Today's edition of The Session is all about winter beer and where better to find a winter ale than in Canada...you would hope.
This one is new to me, sent from my colleague in crime (or at least potential administrative penalty relating to inter-provincial trade) Darcey who is the blogmeister over at Dust My Broom, a political blog where my views don't often fall into the majority but whose openness to debate is a welcome relief to the usual echo chamber effect. More to the beery point, Darcey also hosts an excellent weekly podcast called "Friday Night Blues and Beer" in support of which - as you can see in tonight's edition - I ship Ontario beers in exchange for him shipping me western Canadian beers. We have difficulty with trade restrictions and sheer distance in this country dubbed "The Great White North" so this plan works out very well for the curious beer fan. After all, Nelson is 4,162 km from here - that is about 100 km (or so) more than the flying distance from Halifax¹ to London, England!
Enough! What of the beer. Faceplant Winter Ale from the all organic and can embracing Nelson Brewing Company of Nelson, British Columbia is one of the brews I have received under this National Beer Program. By the way, if you wonder what Nelson looks like, rent a copy of that 80's movie Roxanne which was filmed there. At 6%, Faceplant breaks all the rules related to the Canadian obsession with beer that is exactly 5% although it fits neatly in our quirky national standard beer bottle of 341 ml. This beer pours a nice deep smoked amber with a fine off-white head that resolves to a rim and foam. The aroma is quite catching with a very finely balanced richness that could well include cocoa, dark chocolate, date, fig and even beef broth. In the mouth the scent is not quite mirrored with plenty of milk chocolate instead plus pale malt graininess and date with a good level of hopping that keeps it far from cloying. A lighter bodied beer for a winter ale, it is nonetheless quite worthy with a reasonably soft watered moreishness and a remarkably long lasting cocoa finish.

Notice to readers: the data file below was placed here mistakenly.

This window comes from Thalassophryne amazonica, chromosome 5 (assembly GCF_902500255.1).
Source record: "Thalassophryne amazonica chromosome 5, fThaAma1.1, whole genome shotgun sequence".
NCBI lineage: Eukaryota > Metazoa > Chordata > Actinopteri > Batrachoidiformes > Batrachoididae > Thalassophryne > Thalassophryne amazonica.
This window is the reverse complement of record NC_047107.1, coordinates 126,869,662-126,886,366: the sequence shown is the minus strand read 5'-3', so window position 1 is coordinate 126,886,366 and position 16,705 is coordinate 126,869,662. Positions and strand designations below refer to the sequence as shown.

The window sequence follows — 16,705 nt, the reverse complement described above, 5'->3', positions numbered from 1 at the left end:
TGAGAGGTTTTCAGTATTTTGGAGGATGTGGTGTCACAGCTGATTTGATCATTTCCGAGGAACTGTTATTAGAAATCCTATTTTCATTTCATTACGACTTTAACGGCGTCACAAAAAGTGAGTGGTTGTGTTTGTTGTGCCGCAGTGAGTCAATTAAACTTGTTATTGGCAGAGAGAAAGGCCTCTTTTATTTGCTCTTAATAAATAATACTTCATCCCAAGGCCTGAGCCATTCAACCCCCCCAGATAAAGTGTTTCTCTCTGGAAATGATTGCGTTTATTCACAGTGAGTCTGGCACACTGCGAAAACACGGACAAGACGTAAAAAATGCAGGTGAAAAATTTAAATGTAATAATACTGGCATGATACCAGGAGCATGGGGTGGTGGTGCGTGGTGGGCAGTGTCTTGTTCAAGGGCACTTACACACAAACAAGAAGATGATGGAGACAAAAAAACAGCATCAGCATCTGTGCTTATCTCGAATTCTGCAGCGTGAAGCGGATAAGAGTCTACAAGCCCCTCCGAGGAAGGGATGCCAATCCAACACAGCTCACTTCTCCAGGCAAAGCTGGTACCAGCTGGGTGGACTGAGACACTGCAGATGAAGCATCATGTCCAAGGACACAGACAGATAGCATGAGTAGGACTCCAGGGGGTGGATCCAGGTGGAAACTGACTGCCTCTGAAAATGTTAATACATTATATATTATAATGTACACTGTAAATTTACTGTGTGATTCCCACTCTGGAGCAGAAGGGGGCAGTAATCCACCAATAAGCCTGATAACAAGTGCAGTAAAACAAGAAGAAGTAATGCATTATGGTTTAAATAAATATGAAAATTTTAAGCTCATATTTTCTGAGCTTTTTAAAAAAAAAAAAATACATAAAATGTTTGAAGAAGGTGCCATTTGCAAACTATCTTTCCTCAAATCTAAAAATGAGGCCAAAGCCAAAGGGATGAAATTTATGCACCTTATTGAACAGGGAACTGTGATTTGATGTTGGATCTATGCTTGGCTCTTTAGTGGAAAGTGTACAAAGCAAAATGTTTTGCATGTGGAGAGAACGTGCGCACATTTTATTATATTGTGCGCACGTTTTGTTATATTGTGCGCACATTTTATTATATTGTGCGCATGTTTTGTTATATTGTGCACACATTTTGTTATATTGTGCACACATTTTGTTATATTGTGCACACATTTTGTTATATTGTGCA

Some dissension from the BAers who characterize it as an English Brown, a tag that is equally taggly, but 93% support is still good. And the label with the wood shingled house at night, the Canadian flag flying and the snowdrifts up to the second flow is equally well designed for a deep mid-winter's moment.
¹For those amongst you so challenged.